News and Tribune


July 4, 2014

DODD: An athlete for life

Sometimes our fate can be determined by nature and our opportunities by our size. Sellersburg resident Mike Doggendorf is a giant of a man. However, he is about the smallest he has ever been. Many people think of the life of a professional athlete in terms of riches and glory. Mike Doggendorf has lived that life. While he experienced some glory the price his body paid could not be adequately compensated. One gets the idea that he would pay that price again. It’s the kind of thing only an athlete can accept and understand.

Perhaps one of the pivotal events in Doggendorf’s life was when his father bought him a set of weights at the age of 15. It began a long time love affair between the young man and the weight room that would take him on some pretty fantastic journeys in life.

He was a well-rounded athlete at Finneytown High School outside of Cincinnati, and by the time had had graduated with his high school class of 1969 he had played football, participated in track and field events, wrestled and was a baseball catcher. While he considered baseball his best sport a growth spurt which propelled him to 6 foot 3 inches tall led college football recruiters to come calling. He was recruited by IU and Notre Dame but it was Coach Charles Bradshaw at the University of Kentucky who signed him.

Ironically, after Doggendorf had signed Bradshaw was replaced as the football coach. By then, he had made connections and friends, including freshman coach Jim Stubblefield. Mike’s freshman year was the final season before a freshman was eligible to play varsity sports. Doggendorf ended up a three-year varsity letterman at UK. He played both offense and defense and ran kickoff returns.

One lesson he learned about performing at a high level of athletics is that as long as he could play the classroom was secondary. He recalled how he and some of his teammates got behind in class and was risking losing academic eligibility. They were called to an advisor’s office and given materials for correspondence courses and instructed to deliver them to a female student. Each week a sealed and addressed envelope was given to the players to put in the mail. That lesson assured them of passing the course regardless of a final exam grade. We discussed the irony of that situation in the 70s and the current investigation of North Carolina by the NCAA whereby former Tar Heels star Rashad McCants’ allegations of similar academic bogus subjects being offered online to remain academically eligible.

Upon graduation Doggendorf signed a two-year free agent contract with the Cincinnati Bengals under Coach Paul Brown with the contract being contingent upon his making the squad. The contract called for $20,000 per year with a $2,000 signing bonus the first year. Doggendorf decided he no longer had the desire to play football anymore and focused on another athletic venture. He went back to his first love of weight training to become a competitive power lifter.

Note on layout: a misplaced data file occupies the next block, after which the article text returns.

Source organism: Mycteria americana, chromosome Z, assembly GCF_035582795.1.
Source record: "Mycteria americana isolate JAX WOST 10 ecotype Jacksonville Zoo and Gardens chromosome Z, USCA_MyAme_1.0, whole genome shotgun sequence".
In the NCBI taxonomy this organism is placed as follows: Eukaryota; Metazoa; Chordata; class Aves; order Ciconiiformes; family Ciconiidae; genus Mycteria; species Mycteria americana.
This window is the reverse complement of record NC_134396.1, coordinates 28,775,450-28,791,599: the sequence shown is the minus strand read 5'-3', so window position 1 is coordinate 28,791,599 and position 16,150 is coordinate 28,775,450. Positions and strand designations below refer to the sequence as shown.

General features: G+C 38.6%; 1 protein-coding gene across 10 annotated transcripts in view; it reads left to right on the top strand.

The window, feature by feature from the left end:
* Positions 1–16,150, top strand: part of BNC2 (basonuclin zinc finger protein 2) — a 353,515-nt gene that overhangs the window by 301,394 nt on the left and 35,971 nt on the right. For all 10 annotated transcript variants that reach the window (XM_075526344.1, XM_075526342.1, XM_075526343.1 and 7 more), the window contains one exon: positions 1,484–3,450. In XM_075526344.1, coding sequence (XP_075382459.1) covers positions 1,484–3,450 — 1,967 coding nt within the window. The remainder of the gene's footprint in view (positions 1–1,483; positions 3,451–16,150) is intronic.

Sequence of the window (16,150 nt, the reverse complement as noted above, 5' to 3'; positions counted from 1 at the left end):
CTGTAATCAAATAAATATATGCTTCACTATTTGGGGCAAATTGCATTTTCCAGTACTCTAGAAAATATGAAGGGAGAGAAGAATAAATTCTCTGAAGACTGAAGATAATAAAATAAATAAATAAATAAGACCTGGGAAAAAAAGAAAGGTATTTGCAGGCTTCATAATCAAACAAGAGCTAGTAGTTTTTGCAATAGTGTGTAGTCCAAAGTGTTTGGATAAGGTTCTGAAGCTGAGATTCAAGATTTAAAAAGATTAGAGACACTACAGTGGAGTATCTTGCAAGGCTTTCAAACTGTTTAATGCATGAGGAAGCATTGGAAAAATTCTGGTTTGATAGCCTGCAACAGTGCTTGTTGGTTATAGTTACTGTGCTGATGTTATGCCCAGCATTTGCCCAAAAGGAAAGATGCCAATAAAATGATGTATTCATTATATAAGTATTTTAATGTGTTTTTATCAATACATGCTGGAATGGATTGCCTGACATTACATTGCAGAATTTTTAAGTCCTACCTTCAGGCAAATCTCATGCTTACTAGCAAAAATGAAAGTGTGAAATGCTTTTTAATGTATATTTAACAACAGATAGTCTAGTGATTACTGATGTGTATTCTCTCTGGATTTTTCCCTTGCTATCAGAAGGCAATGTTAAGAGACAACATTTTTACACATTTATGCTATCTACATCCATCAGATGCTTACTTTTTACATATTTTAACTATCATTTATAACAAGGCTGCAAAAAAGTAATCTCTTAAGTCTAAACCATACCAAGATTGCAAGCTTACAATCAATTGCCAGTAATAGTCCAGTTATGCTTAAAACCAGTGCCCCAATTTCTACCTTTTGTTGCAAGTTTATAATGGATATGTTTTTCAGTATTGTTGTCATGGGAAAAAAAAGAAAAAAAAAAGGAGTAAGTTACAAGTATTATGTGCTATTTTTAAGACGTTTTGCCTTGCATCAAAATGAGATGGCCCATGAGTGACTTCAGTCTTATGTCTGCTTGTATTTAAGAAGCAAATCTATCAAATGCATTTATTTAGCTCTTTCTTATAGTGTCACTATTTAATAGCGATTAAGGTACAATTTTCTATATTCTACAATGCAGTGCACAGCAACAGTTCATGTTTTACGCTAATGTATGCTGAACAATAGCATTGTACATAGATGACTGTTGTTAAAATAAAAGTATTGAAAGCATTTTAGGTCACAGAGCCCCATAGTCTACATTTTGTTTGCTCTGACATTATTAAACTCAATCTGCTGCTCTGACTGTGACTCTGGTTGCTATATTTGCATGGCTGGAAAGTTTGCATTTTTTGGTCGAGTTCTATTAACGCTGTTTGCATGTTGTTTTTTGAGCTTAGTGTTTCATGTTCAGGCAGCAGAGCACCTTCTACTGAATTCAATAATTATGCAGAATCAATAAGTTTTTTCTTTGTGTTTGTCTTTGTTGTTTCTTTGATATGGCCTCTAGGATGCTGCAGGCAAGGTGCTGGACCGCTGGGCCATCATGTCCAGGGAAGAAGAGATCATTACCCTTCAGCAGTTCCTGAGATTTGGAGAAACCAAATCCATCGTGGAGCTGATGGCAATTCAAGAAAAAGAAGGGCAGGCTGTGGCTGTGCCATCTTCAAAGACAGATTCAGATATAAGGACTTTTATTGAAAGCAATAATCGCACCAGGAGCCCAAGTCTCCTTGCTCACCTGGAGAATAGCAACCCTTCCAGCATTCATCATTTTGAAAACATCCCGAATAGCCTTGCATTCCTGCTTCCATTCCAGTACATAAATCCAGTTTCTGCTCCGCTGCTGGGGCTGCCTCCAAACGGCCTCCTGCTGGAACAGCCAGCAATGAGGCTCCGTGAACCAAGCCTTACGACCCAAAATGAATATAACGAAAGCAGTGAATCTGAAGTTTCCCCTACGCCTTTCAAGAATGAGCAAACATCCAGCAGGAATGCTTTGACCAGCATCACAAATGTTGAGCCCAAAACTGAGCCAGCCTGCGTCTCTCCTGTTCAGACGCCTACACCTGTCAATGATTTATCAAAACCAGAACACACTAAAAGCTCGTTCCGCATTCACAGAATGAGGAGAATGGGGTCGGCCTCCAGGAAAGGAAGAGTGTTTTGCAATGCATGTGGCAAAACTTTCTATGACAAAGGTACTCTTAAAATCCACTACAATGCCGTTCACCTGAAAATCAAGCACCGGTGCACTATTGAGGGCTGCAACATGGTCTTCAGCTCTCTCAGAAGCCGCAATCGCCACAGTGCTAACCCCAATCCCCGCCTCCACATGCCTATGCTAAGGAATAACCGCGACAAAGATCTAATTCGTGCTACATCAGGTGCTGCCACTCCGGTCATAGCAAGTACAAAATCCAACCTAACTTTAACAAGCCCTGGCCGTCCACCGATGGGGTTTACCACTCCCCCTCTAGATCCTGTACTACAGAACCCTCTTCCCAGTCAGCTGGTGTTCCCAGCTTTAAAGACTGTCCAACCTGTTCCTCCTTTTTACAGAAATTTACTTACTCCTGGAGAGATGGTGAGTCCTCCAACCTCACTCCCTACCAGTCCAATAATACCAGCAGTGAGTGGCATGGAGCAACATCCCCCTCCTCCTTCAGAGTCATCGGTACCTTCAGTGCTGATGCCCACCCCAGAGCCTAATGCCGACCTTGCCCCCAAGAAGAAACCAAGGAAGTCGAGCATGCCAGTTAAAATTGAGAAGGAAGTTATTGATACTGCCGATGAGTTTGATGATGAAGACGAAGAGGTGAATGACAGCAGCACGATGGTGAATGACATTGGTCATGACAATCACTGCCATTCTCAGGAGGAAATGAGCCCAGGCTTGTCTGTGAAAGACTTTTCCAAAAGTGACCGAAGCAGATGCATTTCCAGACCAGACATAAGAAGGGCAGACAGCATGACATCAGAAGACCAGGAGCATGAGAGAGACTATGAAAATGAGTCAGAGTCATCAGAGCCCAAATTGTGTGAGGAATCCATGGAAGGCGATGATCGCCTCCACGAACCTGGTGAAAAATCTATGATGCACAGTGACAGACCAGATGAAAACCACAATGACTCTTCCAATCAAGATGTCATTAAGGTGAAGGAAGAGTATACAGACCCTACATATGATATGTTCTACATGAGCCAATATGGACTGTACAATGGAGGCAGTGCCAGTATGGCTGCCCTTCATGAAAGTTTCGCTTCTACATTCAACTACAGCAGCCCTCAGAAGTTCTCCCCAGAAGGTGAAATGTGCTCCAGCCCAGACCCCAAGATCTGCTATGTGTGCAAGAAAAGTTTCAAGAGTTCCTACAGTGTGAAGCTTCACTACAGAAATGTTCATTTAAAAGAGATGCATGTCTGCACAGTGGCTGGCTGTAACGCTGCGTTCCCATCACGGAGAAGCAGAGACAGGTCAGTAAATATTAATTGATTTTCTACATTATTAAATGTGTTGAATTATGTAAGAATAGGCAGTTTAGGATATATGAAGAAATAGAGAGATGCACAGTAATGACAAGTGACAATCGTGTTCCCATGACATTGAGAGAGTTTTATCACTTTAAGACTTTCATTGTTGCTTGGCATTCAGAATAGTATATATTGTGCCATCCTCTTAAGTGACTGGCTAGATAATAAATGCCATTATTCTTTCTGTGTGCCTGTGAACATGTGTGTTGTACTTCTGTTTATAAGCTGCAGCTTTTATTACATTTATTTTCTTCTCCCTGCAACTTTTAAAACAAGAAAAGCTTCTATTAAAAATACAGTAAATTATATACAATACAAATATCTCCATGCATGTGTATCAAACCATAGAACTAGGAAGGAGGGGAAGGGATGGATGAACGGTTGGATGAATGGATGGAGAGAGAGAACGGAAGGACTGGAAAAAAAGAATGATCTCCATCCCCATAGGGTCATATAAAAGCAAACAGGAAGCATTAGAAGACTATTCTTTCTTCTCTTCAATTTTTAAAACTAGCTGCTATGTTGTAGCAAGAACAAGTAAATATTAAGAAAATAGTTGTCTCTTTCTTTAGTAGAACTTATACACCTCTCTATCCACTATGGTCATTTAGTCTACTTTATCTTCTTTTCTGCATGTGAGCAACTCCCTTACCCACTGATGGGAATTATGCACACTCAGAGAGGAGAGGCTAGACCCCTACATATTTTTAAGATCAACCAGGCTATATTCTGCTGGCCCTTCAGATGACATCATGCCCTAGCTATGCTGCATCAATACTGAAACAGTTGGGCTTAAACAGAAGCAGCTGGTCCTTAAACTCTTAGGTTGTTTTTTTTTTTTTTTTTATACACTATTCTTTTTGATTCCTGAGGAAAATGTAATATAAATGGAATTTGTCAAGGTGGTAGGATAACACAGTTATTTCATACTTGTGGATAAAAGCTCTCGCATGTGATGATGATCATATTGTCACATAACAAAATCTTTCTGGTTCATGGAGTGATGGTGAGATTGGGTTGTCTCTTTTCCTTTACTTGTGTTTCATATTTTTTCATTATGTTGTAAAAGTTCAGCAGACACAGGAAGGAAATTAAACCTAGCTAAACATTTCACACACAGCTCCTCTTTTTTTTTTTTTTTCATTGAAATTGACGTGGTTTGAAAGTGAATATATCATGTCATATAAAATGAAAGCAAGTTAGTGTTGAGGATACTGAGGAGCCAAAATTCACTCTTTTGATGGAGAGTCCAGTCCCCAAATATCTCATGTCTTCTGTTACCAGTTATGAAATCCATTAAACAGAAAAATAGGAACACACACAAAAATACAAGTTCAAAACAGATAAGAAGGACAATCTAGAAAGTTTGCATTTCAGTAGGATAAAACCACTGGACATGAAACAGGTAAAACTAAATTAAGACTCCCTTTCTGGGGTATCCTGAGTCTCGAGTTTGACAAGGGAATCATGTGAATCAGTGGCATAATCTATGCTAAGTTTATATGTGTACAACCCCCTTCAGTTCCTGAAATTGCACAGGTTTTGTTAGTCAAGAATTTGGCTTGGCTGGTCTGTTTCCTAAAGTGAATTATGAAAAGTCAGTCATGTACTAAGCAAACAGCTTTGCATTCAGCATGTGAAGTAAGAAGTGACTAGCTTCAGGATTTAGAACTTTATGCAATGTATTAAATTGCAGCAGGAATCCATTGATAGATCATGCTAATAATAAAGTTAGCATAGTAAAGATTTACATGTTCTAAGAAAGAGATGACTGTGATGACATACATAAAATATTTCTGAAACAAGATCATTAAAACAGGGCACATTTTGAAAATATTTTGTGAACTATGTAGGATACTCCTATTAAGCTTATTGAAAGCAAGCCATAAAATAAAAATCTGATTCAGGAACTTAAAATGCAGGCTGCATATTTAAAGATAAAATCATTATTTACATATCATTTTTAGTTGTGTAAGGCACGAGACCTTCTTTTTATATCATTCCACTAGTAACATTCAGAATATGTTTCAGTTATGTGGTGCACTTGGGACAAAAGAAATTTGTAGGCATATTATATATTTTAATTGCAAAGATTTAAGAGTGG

His frame was now 6-5 and was supporting close to 300 pounds. For most of a decade he was a Kentucky State Champion. In a copy of Powerlifting U.S.A. his squat lift of 750 pounds and total weight of 1,905 pounds was highlighted.

Another activity caught his attention in 1984 when he entered the Highland Games in Stone Mountain, Ga. He had been invited after a strong performance in the same event as an amateur in Glascoe, Ky. A friend invited him to join the professional event .

 It was at that event that he ended up tied with then world record holder in the Sheaf Toss. It is an event where a pitchfork is used to toss a burlap bag containing 16 pounds of straw over a horizontal bar. The then world record was 25 feet, 1 inch and both men had cleared that height. Doggendorf went on to win the event eventually setting a new world record at a height of 27-1.

Doggendorf had begun working in the corrections field in 1976 at the Lexington/Fayette County jail. After a brief one year stint with the Lexington Metro Police Department he had returned to the field of corrections work at the jail eventually becoming the jail commander. This transition occurred in the late summer of 1979. The story of Mike Doggendorf’s athletic career might have ended at that point or he might have continued competing in some form of power lifting. It was another twist of fate and again one that was certainly available due to his athletic training, strength, and size that led him to the decision and career that really caused me to want to write about his life.

A friend named Mike Gill was weight training at a local health club in Lexington with a guy known as Randy “Macho Man” Savage. In a locally televised wrestling studio show one afternoon a member of the studio audience had slashed Savage’s arm with a knife.  Doggendorf was asked if he might be willing to provide security for Savage in the studio matches.

That security gig lasted a fairly short time. Another career path choice lasted considerably longer and would find Mike Doggendorf inside the ring. Next week we candidly discuss pro wrestling from the insider’s perspective and share in how pro wrestling allowed Mike Doggendorf to travel around the world.

Lindon Dodd is a freelance writer who can be reached at


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